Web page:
On Thursday May 6th, the International Society For Physical Activity And Health (ISPAH) organized a webinar together with the World Health Organisation (WHO) on how to get young people more active.
In his introductory speech, Jasper Schipperijn, ISPAH President, highlighted how physical activity levels have declined during the COVID pandemic and are currently much below the WHO recommendations, especially for young people. However, he also noted that we are now starting to see a positive trend, as restrictions are starting to ease.
Subsequently, Dr Juana Willumsen, WHO department of Non Communicable Diseases, explained that the aim of the webinar was to understand the science behind the physical activity guidelines and how to get them into practice. She reminded that it is very important for children to be active, both for their physical and mental health.
In his presentation, Dr Jean-Philippe Chaput further developed the evidence presented in the WHO guidelines on physical activity and sedentary behaviour. There are indeed multiple beneficial health outcomes of being physically active, which start with a level of activity of 60min per day of moderate to vigorous intensity. For instance, it is of critical importance for physical fitness (e.g. cardiorespiratory, motor development), bone and cardiometabolic health, as well as mental health. Physical activity also has positive cognitive outcomes, which are especially important for children’s development.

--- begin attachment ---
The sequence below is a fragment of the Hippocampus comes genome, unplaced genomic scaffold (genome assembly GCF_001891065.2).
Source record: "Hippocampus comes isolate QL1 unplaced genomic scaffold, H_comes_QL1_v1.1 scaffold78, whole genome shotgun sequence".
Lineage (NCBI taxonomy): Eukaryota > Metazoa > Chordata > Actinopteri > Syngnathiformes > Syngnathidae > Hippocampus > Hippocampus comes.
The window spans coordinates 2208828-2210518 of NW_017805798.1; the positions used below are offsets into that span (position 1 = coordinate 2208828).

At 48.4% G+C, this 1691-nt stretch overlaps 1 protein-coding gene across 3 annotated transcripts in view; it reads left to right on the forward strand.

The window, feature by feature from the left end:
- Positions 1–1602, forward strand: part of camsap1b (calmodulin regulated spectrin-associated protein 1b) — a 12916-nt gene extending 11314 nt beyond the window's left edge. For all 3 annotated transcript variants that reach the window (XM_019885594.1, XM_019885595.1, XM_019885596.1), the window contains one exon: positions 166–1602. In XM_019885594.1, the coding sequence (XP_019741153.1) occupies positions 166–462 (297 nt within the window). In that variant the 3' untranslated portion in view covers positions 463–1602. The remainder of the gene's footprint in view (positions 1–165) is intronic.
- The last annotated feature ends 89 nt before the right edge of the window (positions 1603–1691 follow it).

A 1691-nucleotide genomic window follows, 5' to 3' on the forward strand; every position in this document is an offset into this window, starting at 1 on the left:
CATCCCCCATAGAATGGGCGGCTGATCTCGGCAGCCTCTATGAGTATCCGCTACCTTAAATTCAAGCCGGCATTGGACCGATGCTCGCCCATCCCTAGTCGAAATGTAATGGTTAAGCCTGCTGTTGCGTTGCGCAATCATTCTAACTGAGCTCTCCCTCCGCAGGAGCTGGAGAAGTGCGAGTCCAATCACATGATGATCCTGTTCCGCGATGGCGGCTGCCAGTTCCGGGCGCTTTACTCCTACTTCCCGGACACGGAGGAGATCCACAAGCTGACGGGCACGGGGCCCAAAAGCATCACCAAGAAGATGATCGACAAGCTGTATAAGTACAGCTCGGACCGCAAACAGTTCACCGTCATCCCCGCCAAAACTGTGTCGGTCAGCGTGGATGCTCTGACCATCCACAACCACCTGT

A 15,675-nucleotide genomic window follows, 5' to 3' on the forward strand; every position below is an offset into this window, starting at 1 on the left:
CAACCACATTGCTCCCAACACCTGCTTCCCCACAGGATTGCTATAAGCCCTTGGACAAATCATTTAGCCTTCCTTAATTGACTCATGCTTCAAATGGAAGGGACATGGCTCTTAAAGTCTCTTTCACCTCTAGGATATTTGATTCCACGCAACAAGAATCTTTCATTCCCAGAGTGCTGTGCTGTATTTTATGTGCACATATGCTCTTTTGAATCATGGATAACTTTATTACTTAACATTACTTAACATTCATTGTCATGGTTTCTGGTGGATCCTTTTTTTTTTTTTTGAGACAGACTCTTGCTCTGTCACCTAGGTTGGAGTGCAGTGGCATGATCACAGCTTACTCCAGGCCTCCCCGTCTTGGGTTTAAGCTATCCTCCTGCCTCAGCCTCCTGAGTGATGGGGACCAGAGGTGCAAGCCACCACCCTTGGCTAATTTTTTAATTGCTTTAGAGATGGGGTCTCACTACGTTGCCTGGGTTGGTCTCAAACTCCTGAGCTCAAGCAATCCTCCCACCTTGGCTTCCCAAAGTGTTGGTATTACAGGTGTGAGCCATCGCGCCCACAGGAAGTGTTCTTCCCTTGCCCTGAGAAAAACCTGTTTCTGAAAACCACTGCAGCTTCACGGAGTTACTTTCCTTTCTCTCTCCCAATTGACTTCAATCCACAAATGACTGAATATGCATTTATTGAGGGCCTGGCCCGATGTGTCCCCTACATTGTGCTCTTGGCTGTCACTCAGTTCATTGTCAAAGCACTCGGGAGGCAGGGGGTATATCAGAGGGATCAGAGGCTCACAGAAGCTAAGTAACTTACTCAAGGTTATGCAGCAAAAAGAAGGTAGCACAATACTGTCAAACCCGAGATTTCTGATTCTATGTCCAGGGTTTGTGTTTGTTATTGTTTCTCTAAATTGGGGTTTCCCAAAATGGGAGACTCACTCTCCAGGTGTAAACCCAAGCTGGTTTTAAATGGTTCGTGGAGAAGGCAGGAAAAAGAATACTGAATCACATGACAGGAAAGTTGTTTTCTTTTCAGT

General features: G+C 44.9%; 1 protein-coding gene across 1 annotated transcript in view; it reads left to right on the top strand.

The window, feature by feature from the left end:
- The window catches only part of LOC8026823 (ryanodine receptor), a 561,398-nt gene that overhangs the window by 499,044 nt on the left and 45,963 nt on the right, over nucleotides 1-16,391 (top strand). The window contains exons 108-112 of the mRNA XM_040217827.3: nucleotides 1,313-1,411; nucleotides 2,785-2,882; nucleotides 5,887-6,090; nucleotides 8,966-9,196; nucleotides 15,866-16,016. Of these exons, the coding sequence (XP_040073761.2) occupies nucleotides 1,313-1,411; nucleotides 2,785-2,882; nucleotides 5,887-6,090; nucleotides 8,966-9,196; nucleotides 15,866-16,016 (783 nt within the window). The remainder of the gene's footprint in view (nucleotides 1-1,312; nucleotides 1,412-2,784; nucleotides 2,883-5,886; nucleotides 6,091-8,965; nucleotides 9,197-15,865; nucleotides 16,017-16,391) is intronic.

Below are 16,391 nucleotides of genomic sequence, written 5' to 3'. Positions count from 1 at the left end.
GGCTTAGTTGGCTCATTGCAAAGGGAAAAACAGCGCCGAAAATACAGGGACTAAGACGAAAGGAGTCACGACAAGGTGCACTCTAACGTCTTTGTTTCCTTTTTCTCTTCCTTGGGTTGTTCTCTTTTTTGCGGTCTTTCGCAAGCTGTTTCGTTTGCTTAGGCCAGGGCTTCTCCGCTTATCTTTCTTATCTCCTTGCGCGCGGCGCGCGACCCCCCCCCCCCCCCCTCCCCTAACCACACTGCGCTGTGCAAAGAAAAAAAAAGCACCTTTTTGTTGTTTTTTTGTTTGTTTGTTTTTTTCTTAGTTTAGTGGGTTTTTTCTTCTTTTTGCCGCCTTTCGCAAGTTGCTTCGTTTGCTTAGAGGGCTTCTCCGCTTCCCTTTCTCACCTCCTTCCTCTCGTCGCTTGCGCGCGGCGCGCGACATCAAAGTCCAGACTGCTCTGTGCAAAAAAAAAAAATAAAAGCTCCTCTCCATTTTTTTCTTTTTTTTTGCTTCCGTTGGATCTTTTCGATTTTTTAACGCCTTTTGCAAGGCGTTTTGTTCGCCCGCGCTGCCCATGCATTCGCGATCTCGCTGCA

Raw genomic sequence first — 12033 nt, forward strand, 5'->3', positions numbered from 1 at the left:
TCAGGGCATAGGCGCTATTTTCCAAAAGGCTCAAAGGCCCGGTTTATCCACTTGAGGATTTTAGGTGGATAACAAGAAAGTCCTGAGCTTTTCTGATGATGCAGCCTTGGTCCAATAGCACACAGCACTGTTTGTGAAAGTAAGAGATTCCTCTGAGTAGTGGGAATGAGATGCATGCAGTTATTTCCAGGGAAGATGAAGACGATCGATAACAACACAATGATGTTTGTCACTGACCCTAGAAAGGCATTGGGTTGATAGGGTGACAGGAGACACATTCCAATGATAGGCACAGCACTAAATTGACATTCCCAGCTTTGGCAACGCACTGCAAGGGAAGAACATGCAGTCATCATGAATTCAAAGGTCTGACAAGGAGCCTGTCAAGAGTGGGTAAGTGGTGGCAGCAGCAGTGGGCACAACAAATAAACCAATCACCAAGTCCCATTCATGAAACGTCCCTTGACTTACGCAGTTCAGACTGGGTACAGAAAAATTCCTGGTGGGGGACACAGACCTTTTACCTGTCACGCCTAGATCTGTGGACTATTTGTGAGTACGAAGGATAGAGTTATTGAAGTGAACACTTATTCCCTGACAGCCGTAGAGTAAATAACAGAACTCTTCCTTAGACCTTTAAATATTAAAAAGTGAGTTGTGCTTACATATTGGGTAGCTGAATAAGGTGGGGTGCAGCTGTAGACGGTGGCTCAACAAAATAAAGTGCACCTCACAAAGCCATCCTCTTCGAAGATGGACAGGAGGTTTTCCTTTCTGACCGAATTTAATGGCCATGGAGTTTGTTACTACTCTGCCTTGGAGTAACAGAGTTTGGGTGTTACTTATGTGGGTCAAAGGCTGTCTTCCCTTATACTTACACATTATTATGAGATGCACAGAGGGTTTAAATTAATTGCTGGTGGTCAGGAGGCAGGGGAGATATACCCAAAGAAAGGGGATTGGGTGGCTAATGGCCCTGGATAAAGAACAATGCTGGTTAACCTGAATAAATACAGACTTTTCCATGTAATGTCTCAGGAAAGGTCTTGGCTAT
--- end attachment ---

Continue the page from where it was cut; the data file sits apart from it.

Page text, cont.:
During the panel discussion, the important role schools can play in getting children more active was emphasized. Ms Nubia Ruiz, Colombian Ministry of Sports, explained that hybrid strategies were developed to encourage young people to be physically active during school day, such as active breaks and virtual campaigns. Ms Palma Chillon also explained that there is a focus on active transport to and from school in Spain, such as walking and cycling. Lastly, Ms Nancy McLennan presented the UNESCO Quality Physical Education programme which aims at developing inclusive, child-centred physical education policies.
There was an agreement among the panellists that more public investment is needed to further develop physical activity for young people in order to reach the recommended levels.